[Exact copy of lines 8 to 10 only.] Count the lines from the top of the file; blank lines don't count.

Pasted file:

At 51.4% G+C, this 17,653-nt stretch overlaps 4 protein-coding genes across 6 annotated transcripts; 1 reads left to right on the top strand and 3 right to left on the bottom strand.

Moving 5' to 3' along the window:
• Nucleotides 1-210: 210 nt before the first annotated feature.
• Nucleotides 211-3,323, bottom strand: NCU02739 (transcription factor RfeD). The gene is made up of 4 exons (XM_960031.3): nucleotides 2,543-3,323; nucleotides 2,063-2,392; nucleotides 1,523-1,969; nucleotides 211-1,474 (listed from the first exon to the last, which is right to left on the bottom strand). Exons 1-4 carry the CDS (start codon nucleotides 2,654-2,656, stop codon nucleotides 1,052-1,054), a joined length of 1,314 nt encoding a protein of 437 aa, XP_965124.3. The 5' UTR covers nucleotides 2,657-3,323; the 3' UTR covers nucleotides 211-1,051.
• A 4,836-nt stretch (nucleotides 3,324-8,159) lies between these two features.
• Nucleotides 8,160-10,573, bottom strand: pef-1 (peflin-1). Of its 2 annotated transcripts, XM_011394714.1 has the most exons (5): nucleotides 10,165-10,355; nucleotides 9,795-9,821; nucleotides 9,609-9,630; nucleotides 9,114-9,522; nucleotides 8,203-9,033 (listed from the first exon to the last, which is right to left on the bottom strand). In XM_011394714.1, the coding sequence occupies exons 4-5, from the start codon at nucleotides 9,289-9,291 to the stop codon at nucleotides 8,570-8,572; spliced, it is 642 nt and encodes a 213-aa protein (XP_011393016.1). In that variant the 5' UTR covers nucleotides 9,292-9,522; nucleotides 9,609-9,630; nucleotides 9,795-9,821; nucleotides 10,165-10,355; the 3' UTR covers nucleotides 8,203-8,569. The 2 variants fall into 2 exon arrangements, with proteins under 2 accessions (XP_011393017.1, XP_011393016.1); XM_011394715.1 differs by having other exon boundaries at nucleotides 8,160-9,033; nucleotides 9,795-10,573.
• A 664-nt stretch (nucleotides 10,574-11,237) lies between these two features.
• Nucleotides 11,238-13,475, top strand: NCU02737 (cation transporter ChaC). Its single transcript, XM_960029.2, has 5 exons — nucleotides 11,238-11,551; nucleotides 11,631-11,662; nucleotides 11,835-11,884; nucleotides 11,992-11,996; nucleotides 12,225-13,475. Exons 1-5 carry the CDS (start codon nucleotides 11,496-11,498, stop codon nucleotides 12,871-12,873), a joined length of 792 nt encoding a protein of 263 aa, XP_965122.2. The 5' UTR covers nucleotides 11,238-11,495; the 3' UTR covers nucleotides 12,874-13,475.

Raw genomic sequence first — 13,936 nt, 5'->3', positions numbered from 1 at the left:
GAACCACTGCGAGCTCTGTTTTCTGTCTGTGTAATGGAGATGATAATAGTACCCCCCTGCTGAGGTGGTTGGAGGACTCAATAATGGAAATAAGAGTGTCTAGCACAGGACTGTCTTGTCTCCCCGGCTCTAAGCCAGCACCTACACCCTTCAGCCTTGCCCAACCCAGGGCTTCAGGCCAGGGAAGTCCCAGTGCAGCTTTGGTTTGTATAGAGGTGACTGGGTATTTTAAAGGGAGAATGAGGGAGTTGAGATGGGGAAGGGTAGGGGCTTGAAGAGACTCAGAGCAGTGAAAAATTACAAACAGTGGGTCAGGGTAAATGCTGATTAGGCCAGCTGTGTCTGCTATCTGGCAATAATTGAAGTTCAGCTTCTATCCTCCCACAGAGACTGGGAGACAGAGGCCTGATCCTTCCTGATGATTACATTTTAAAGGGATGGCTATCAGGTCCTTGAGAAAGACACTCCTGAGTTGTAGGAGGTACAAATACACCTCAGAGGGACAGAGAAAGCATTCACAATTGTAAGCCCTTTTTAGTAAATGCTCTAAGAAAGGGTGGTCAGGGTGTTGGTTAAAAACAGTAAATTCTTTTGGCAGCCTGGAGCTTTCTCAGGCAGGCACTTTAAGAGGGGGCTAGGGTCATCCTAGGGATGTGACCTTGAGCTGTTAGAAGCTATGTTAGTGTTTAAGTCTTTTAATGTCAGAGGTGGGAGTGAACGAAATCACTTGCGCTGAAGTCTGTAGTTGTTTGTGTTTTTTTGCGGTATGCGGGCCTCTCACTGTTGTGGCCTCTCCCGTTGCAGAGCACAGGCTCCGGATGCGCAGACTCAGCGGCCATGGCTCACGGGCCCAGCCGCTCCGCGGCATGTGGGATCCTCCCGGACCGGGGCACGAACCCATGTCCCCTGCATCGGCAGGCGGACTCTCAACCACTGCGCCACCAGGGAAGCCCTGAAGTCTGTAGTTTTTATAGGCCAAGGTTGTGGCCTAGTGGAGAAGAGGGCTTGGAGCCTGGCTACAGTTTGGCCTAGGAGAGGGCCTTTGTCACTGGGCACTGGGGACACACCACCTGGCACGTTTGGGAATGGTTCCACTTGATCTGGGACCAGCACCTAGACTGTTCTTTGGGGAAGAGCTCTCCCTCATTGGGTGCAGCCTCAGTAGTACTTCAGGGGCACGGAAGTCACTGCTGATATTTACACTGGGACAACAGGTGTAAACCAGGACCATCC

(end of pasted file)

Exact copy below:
• Nucleotides 11,238-13,475, top strand: NCU02737 (cation transporter ChaC). Its single transcript, XM_960029.2, has 5 exons — nucleotides 11,238-11,551; nucleotides 11,631-11,662; nucleotides 11,835-11,884; nucleotides 11,992-11,996; nucleotides 12,225-13,475. Exons 1-5 carry the CDS (start codon nucleotides 11,496-11,498, stop codon nucleotides 12,871-12,873), a joined length of 792 nt encoding a protein of 263 aa, XP_965122.2. The 5' UTR covers nucleotides 11,238-11,495; the 3' UTR covers nucleotides 12,874-13,475.

Raw genomic sequence first — 13,936 nt, 5'->3', positions numbered from 1 at the left:
GAACCACTGCGAGCTCTGTTTTCTGTCTGTGTAATGGAGATGATAATAGTACCCCCCTGCTGAGGTGGTTGGAGGACTCAATAATGGAAATAAGAGTGTCTAGCACAGGACTGTCTTGTCTCCCCGGCTCTAAGCCAGCACCTACACCCTTCAGCCTTGCCCAACCCAGGGCTTCAGGCCAGGGAAGTCCCAGTGCAGCTTTGGTTTGTATAGAGGTGACTGGGTATTTTAAAGGGAGAATGAGGGAGTTGAGATGGGGAAGGGTAGGGGCTTGAAGAGACTCAGAGCAGTGAAAAATTACAAACAGTGGGTCAGGGTAAATGCTGATTAGGCCAGCTGTGTCTGCTATCTGGCAATAATTGAAGTTCAGCTTCTATCCTCCCACAGAGACTGGGAGACAGAGGCCTGATCCTTCCTGATGATTACATTTTAAAGGGATGGCTATCAGGTCCTTGAGAAAGACACTCCTGAGTTGTAGGAGGTACAAATACACCTCAGAGGGACAGAGAAAGCATTCACAATTGTAAGCCCTTTTTAGTAAATGCTCTAAGAAAGGGTGGTCAGGGTGTTGGTTAAAAACAGTAAATTCTTTTGGCAGCCTGGAGCTTTCTCAGGCAGGCACTTTAAGAGGGGGCTAGGGTCATCCTAGGGATGTGACCTTGAGCTGTTAGAAGCTATGTTAGTGTTTAAGTCTTTTAATGTCAGAGGTGGGAGTGAACGAAATCACTTGCGCTGAAGTCTGTAGTTGTTTGTGTTTTTTTGCGGTATGCGGGCCTCTCACTGTTGTGGCCTCTCCCGTTGCAGAGCACAGGCTCCGGATGCGCAGACTCAGCGGCCATGGCTCACGGGCCCAGCCGCTCCGCGGCATGTGGGATCCTCCCGGACCGGGGCACGAACCCATGTCCCCTGCATCGGCAGGCGGACTCTCAACCACTGCGCCACCAGGGAAGCCCTGAAGTCTGTAGTTTTTATAGGCCAAGGTTGTGGCCTAGTGGAGAAGAGGGCTTGGAGCCTGGCTACAGTTTGGCCTAGGAGAGGGCCTTTGTCACTGGGCACTGGGGACACACCACCTGGCACGTTTGGGAATGGTTCCACTTGATCTGGGACCAGCACCTAGACTGTTCTTTGGGGAAGAGCTCTCCCTCATTGGGTGCAGCCTCAGTAGTACTTCAGGGGCACGGAAGTCACTGCTGATATTTACACTGGGACAACAGGTGTAAACCAGGACCATCC